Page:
Cheryl Jackson continues her video series with Aboriginal Education, Solutions for the future. The video is focused on the experience of communities around Thunder Bay. She visits a school that is fundamentally structured around First Nations Culture and students are seeing some success. She discusses successes and options for the future with Bentley Cheechoo, Director with Nishnawbe Aski Nation, Lynnita Jo Guillet, Aborigianl Resource Teacher in Thunder Bay, and Ron Kanutski and social worker and Cultural Co-ordinator in Thunder Bay. All of them feel that a great amount of progress has been made since the last residential school was closed in the 1990’s. One example that they use is the cultural teaching of the Seven Grandfathers. Resources, especially funding, continue to be a challenge. To counteract arguments against special programs for Aboriginal students, Lynnita Jo Guillet uses the example of Italians that would be able to return to Italy and learn more about their culture. First Nations students must learn about their culture in the place that they are and in the schools that they attend. They also talk about how First Nations parents and communities must play a strong, active role and while it’s happening they have a long way to go to make all of the schools and the curriculum truly responsive and culturally relevant. Bentley Cheechoo stresses that it is essential for Aboriginal parents and communities to take full ownership of the education of their children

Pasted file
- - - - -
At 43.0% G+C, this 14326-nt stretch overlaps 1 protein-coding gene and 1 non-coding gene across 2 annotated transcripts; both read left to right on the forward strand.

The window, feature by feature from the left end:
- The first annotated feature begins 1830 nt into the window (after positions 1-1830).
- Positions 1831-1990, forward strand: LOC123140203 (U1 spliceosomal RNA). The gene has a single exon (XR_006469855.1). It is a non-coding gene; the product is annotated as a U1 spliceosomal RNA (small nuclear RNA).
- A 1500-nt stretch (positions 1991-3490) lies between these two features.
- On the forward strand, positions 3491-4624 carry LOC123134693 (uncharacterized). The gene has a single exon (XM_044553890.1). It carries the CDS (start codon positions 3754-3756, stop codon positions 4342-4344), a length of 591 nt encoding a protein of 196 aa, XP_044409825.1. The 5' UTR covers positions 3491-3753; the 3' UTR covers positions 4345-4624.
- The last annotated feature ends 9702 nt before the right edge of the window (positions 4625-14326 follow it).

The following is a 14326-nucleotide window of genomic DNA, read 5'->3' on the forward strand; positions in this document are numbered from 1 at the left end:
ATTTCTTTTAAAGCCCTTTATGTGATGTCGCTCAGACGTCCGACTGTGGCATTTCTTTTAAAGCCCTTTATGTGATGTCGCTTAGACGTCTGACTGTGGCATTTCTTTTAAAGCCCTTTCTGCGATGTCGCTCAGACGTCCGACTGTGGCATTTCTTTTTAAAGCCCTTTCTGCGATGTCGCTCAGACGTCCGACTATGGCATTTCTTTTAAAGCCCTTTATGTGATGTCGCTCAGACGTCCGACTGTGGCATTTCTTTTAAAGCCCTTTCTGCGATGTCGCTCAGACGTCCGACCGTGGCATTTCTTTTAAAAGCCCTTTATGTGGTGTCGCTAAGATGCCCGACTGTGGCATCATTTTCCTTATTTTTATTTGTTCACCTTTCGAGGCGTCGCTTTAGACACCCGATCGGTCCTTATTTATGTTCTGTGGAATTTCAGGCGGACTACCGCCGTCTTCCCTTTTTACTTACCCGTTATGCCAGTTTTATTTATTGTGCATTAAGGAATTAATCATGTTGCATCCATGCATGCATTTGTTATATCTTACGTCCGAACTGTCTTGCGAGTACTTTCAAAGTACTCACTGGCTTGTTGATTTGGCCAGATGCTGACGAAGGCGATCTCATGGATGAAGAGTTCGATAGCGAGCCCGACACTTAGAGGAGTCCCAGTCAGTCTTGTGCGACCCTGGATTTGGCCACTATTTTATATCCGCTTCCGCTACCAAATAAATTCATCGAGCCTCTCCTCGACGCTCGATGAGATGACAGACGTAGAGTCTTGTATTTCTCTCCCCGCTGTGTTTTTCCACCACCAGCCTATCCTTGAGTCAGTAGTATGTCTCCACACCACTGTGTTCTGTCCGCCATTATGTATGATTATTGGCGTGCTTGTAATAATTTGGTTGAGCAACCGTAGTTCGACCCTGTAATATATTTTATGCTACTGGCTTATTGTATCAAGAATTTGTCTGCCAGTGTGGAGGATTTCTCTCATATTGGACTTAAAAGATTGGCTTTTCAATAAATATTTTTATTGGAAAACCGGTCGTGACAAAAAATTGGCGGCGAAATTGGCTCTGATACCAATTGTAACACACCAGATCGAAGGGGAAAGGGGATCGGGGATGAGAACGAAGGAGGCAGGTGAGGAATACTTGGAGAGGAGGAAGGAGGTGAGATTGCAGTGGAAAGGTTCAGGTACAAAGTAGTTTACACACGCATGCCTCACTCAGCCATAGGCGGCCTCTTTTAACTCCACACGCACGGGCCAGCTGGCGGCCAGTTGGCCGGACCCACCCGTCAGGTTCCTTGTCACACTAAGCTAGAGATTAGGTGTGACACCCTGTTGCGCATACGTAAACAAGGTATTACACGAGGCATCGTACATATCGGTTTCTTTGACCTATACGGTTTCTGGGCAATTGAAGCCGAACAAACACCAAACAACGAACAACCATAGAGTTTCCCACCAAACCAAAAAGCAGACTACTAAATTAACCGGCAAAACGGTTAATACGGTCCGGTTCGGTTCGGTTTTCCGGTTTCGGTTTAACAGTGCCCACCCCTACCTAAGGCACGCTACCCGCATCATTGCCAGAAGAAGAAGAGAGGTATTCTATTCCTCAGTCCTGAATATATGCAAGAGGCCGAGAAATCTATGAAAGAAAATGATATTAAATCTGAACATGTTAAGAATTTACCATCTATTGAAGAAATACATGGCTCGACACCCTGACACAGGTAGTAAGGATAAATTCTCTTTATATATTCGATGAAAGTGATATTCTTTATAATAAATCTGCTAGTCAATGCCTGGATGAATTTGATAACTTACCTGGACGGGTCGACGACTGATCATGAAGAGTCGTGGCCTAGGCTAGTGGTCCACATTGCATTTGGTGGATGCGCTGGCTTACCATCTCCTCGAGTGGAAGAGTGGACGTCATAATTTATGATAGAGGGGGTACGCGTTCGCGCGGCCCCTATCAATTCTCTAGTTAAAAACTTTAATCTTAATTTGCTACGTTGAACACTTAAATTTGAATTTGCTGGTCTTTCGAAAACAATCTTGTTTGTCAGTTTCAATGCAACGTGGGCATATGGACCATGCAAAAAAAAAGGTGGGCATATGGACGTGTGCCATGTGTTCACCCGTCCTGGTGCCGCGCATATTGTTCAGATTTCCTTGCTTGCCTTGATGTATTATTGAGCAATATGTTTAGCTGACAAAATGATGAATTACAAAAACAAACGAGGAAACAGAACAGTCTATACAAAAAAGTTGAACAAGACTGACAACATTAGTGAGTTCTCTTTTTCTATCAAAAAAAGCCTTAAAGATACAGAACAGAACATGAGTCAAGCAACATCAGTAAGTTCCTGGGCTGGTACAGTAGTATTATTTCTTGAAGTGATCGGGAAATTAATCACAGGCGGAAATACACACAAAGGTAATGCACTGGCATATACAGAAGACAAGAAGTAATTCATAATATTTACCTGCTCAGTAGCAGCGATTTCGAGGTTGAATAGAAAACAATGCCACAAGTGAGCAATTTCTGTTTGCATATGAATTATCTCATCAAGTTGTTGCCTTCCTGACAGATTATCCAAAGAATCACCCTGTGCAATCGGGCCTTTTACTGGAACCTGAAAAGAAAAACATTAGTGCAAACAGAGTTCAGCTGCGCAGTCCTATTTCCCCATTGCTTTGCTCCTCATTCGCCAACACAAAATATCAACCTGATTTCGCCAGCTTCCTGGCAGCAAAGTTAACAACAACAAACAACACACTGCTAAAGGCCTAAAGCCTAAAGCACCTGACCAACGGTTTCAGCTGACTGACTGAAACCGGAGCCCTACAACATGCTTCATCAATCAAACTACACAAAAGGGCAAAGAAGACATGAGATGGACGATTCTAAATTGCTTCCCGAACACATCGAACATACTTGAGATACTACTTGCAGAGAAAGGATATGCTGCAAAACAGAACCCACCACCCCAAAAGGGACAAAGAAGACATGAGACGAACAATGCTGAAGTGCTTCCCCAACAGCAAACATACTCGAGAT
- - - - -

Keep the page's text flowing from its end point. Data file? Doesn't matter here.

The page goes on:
Considering my research into what’s helpful in the elementary classroom, ensuring that students feel fully valued and that families and communities feel welcome may make the difference for Aboriginal students. The discussion stresses again that feelings of racism and suspicion, resulting from western focused policies and residential schools, still exist and it will take time and effort to fundamentally structure classrooms that are truly inclusive and empowering.